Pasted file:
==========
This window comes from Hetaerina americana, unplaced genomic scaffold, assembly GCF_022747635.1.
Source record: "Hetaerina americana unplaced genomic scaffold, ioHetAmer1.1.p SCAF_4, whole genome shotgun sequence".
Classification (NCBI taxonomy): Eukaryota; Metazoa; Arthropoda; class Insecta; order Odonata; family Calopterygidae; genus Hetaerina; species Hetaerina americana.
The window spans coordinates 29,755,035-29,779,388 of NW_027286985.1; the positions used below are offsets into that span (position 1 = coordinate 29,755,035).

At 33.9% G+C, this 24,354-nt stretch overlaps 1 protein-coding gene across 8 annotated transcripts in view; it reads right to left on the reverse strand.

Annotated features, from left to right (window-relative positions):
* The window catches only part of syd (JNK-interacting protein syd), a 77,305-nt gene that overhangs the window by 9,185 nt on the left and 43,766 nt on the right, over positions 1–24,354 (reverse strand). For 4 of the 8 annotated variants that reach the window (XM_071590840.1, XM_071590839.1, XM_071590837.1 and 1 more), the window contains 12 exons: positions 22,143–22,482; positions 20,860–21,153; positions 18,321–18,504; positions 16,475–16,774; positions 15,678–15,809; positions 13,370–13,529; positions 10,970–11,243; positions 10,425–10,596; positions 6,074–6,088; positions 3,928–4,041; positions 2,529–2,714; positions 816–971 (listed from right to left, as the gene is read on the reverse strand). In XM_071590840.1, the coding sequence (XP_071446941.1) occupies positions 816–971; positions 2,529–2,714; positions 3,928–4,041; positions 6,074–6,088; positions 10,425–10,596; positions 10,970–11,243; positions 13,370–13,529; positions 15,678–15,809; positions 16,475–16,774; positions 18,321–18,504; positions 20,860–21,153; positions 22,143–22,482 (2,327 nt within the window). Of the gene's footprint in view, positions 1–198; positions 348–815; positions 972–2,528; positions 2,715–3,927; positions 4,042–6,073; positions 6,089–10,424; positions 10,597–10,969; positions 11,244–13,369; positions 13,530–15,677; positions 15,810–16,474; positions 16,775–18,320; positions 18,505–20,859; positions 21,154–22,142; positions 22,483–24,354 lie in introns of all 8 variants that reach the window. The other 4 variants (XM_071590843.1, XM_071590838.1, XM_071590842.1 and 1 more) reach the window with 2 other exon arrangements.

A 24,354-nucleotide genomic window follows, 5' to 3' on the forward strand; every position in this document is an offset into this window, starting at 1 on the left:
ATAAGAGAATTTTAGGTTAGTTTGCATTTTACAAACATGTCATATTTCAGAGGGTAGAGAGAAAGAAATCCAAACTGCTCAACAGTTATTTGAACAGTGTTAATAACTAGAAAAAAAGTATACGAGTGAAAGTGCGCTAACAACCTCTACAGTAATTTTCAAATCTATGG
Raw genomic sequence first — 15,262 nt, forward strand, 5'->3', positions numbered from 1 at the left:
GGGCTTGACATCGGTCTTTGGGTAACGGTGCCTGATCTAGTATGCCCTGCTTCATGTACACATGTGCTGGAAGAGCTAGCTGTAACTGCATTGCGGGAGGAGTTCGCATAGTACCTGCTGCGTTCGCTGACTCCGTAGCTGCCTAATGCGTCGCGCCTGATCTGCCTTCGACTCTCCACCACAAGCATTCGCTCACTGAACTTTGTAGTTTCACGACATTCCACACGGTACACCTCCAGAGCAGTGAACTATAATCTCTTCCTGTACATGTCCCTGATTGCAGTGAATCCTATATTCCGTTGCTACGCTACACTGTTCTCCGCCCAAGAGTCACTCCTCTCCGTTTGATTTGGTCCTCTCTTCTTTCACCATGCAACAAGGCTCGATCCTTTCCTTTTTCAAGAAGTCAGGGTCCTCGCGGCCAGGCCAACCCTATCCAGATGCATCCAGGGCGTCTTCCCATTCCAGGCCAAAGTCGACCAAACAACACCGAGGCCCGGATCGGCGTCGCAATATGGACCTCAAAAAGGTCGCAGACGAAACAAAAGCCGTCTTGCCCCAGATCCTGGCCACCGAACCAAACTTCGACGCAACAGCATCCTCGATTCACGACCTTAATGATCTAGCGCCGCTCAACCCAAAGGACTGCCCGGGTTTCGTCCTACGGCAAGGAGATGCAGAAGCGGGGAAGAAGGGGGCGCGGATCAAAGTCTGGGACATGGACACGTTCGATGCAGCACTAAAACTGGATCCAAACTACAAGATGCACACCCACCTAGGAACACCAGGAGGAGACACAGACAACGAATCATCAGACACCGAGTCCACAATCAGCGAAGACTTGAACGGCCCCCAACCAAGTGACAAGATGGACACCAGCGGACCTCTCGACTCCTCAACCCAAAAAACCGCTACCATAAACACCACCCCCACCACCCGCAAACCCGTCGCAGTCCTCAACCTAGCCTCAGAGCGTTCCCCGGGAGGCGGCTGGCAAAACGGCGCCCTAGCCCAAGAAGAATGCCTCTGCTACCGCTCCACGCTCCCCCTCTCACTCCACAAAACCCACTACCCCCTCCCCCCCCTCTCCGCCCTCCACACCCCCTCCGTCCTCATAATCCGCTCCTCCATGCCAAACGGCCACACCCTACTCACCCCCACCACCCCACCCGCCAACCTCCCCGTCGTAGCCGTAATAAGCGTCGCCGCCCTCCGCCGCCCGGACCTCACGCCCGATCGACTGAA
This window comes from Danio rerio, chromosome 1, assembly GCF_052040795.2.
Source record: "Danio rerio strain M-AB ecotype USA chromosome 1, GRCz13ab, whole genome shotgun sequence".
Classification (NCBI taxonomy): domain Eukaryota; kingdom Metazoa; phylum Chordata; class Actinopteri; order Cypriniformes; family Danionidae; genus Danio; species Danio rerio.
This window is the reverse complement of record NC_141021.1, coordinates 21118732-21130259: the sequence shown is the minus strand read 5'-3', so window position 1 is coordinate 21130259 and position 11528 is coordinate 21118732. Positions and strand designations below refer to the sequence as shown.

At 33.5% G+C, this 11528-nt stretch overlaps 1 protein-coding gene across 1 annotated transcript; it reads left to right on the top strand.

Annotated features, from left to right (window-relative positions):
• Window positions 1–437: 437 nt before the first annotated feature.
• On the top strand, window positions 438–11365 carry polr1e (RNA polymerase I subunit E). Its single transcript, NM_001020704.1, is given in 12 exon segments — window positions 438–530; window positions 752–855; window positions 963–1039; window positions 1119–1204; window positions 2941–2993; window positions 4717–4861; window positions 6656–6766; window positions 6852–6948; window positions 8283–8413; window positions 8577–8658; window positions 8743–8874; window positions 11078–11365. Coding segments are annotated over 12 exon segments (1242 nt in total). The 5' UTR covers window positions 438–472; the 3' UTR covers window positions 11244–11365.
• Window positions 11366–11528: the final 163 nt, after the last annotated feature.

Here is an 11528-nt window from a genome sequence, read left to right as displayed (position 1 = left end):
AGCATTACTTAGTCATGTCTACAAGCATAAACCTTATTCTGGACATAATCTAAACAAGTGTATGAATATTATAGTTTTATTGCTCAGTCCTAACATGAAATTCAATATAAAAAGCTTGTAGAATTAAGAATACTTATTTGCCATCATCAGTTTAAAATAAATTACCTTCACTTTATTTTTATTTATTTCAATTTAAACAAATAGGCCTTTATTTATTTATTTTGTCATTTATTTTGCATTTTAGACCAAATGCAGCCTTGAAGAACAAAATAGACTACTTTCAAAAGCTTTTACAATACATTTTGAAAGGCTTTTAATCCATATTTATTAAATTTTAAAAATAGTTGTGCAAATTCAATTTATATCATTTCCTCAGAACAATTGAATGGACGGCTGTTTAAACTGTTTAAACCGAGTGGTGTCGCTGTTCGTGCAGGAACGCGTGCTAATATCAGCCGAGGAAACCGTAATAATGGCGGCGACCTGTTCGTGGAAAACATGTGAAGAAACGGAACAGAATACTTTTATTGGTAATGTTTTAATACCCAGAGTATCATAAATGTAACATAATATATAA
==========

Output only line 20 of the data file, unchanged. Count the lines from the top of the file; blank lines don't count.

• Window positions 11366–11528: the final 163 nt, after the last annotated feature.